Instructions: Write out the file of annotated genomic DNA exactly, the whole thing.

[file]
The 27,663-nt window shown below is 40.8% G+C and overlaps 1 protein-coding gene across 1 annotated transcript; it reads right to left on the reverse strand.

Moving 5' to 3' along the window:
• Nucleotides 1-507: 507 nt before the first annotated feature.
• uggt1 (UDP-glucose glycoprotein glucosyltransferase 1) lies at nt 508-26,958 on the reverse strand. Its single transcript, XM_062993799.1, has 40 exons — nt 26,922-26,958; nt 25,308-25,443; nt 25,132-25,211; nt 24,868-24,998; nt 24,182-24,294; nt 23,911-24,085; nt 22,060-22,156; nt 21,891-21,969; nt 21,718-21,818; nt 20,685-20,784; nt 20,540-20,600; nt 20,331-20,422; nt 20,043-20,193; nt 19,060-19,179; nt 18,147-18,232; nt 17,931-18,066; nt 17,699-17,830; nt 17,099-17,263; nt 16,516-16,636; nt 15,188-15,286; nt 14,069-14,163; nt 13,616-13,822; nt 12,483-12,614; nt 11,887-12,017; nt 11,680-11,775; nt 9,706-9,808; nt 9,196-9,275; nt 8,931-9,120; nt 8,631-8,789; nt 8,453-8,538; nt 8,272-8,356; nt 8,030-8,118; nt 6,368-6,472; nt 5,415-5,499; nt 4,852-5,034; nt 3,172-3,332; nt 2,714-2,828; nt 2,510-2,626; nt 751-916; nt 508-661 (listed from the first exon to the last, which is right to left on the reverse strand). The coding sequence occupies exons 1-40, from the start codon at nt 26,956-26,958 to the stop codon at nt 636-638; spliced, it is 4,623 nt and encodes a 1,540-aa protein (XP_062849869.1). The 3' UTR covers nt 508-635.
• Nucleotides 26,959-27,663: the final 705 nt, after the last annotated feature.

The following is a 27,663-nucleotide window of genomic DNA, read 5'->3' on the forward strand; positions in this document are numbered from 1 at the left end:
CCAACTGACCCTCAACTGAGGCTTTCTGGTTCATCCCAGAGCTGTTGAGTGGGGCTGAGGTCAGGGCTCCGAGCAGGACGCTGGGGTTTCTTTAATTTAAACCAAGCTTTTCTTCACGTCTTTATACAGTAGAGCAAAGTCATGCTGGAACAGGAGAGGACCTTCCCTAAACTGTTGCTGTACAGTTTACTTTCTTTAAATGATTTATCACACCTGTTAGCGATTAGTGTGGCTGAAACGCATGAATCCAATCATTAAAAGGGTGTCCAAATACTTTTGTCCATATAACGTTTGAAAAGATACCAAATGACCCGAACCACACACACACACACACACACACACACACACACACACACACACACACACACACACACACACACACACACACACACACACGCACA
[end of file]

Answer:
The 27,663-nt window shown below is 40.8% G+C and overlaps 1 protein-coding gene across 1 annotated transcript; it reads right to left on the reverse strand.

Moving 5' to 3' along the window:
• Nucleotides 1-507: 507 nt before the first annotated feature.
• uggt1 (UDP-glucose glycoprotein glucosyltransferase 1) lies at nt 508-26,958 on the reverse strand. Its single transcript, XM_062993799.1, has 40 exons — nt 26,922-26,958; nt 25,308-25,443; nt 25,132-25,211; nt 24,868-24,998; nt 24,182-24,294; nt 23,911-24,085; nt 22,060-22,156; nt 21,891-21,969; nt 21,718-21,818; nt 20,685-20,784; nt 20,540-20,600; nt 20,331-20,422; nt 20,043-20,193; nt 19,060-19,179; nt 18,147-18,232; nt 17,931-18,066; nt 17,699-17,830; nt 17,099-17,263; nt 16,516-16,636; nt 15,188-15,286; nt 14,069-14,163; nt 13,616-13,822; nt 12,483-12,614; nt 11,887-12,017; nt 11,680-11,775; nt 9,706-9,808; nt 9,196-9,275; nt 8,931-9,120; nt 8,631-8,789; nt 8,453-8,538; nt 8,272-8,356; nt 8,030-8,118; nt 6,368-6,472; nt 5,415-5,499; nt 4,852-5,034; nt 3,172-3,332; nt 2,714-2,828; nt 2,510-2,626; nt 751-916; nt 508-661 (listed from the first exon to the last, which is right to left on the reverse strand). The coding sequence occupies exons 1-40, from the start codon at nt 26,956-26,958 to the stop codon at nt 636-638; spliced, it is 4,623 nt and encodes a 1,540-aa protein (XP_062849869.1). The 3' UTR covers nt 508-635.
• Nucleotides 26,959-27,663: the final 705 nt, after the last annotated feature.

The following is a 27,663-nucleotide window of genomic DNA, read 5'->3' on the forward strand; positions in this document are numbered from 1 at the left end:
CCAACTGACCCTCAACTGAGGCTTTCTGGTTCATCCCAGAGCTGTTGAGTGGGGCTGAGGTCAGGGCTCCGAGCAGGACGCTGGGGTTTCTTTAATTTAAACCAAGCTTTTCTTCACGTCTTTATACAGTAGAGCAAAGTCATGCTGGAACAGGAGAGGACCTTCCCTAAACTGTTGCTGTACAGTTTACTTTCTTTAAATGATTTATCACACCTGTTAGCGATTAGTGTGGCTGAAACGCATGAATCCAATCATTAAAAGGGTGTCCAAATACTTTTGTCCATATAACGTTTGAAAAGATACCAAATGACCCGAACCACACACACACACACACACACACACACACACACACACACACACACACACACACACACACACACACACACACACACACACGCACA